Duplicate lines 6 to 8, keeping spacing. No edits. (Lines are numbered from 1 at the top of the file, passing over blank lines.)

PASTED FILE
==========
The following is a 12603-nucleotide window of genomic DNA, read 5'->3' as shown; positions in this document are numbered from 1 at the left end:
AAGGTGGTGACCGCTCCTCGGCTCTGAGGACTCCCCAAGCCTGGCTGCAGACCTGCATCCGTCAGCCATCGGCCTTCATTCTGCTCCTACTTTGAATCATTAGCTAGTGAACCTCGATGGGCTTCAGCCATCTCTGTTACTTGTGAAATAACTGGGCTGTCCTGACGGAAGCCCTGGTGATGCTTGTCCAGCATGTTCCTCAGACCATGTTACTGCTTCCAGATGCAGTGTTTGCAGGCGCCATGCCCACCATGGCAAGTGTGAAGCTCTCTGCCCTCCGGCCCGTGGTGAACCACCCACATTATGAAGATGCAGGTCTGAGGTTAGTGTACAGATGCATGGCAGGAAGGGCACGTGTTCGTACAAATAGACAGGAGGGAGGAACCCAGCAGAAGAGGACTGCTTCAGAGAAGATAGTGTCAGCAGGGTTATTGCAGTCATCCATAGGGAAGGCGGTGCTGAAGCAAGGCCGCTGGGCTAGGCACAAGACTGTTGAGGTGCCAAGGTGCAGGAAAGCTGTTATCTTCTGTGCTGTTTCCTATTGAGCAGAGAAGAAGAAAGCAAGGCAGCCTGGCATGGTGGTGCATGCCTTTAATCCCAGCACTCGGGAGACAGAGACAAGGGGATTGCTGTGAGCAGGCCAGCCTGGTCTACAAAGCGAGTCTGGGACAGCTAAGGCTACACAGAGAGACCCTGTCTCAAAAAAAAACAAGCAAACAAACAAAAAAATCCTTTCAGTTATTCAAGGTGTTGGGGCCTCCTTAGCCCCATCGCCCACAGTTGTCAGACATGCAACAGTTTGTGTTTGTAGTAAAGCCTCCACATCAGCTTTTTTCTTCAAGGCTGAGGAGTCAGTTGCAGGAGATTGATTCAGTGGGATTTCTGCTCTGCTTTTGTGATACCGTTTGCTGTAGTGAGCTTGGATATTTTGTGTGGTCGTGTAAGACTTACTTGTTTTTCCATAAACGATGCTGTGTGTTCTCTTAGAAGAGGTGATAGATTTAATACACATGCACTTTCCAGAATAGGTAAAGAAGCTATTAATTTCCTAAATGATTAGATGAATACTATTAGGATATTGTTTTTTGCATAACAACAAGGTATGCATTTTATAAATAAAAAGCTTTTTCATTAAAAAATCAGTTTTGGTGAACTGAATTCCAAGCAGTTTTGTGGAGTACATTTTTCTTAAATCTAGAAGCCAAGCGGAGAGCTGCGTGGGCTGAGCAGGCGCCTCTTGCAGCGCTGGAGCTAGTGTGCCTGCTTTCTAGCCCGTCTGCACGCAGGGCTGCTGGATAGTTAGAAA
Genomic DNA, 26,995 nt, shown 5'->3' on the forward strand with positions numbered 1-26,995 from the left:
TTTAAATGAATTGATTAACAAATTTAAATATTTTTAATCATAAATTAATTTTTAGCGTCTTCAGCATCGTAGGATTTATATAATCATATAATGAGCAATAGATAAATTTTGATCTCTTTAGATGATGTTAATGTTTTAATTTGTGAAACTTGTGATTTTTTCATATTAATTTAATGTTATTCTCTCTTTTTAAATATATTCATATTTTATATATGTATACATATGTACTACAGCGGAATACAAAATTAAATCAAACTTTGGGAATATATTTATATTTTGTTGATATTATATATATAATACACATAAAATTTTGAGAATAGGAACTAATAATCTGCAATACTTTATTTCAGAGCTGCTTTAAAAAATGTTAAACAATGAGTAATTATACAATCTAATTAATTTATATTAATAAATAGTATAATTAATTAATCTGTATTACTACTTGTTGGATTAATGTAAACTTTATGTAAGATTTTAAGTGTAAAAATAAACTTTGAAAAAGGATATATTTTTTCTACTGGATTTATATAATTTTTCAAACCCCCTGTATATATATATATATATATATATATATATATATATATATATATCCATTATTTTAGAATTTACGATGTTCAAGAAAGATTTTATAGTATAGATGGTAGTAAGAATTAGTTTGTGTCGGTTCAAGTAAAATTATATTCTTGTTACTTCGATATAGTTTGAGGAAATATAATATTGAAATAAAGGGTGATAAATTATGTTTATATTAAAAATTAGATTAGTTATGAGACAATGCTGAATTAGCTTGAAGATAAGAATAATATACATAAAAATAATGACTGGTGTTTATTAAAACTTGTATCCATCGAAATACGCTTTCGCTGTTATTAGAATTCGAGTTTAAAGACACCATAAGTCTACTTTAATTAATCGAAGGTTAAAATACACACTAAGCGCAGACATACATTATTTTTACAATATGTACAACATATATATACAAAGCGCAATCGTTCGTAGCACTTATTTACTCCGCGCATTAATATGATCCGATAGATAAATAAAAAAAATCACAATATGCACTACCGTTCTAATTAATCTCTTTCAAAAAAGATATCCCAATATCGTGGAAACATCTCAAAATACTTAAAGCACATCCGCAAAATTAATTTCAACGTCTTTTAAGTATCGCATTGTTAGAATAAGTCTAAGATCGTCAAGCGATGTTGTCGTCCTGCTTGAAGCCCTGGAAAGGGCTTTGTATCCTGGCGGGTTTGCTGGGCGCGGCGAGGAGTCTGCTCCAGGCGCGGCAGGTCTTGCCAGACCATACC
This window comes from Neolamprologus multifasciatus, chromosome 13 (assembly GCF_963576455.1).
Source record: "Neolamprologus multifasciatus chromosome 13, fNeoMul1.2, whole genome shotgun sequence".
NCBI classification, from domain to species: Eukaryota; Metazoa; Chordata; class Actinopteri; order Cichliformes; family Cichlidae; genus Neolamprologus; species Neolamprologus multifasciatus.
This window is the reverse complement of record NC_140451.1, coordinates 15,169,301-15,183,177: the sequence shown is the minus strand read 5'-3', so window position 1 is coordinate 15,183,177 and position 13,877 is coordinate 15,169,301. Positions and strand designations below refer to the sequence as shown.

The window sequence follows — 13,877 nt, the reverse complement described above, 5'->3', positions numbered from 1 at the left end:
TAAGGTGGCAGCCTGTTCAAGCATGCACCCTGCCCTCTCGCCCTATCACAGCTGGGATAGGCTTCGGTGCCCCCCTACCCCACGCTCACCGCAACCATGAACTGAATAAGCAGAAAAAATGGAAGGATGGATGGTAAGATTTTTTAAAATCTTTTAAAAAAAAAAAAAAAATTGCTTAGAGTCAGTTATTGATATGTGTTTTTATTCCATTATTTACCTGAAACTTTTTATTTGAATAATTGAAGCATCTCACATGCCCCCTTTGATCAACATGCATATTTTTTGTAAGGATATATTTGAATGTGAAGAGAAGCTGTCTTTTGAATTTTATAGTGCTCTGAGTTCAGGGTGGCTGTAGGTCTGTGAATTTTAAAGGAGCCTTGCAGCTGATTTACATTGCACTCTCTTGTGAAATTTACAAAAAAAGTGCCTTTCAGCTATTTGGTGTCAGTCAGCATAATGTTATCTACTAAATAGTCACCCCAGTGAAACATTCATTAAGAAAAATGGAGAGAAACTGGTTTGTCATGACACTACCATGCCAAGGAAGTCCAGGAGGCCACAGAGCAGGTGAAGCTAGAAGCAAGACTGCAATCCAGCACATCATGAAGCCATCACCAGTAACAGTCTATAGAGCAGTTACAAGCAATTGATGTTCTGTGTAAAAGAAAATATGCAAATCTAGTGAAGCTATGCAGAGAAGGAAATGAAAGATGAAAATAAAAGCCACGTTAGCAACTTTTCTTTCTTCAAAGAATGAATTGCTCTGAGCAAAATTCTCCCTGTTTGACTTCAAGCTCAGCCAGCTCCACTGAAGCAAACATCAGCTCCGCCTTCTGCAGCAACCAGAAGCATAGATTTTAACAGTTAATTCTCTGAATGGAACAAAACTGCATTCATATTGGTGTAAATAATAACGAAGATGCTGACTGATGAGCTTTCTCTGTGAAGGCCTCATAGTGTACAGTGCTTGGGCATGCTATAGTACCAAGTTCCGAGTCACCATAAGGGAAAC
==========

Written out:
Source record: "Neolamprologus multifasciatus chromosome 13, fNeoMul1.2, whole genome shotgun sequence".
NCBI classification, from domain to species: Eukaryota; Metazoa; Chordata; class Actinopteri; order Cichliformes; family Cichlidae; genus Neolamprologus; species Neolamprologus multifasciatus.
This window is the reverse complement of record NC_140451.1, coordinates 15,169,301-15,183,177: the sequence shown is the minus strand read 5'-3', so window position 1 is coordinate 15,183,177 and position 13,877 is coordinate 15,169,301. Positions and strand designations below refer to the sequence as shown.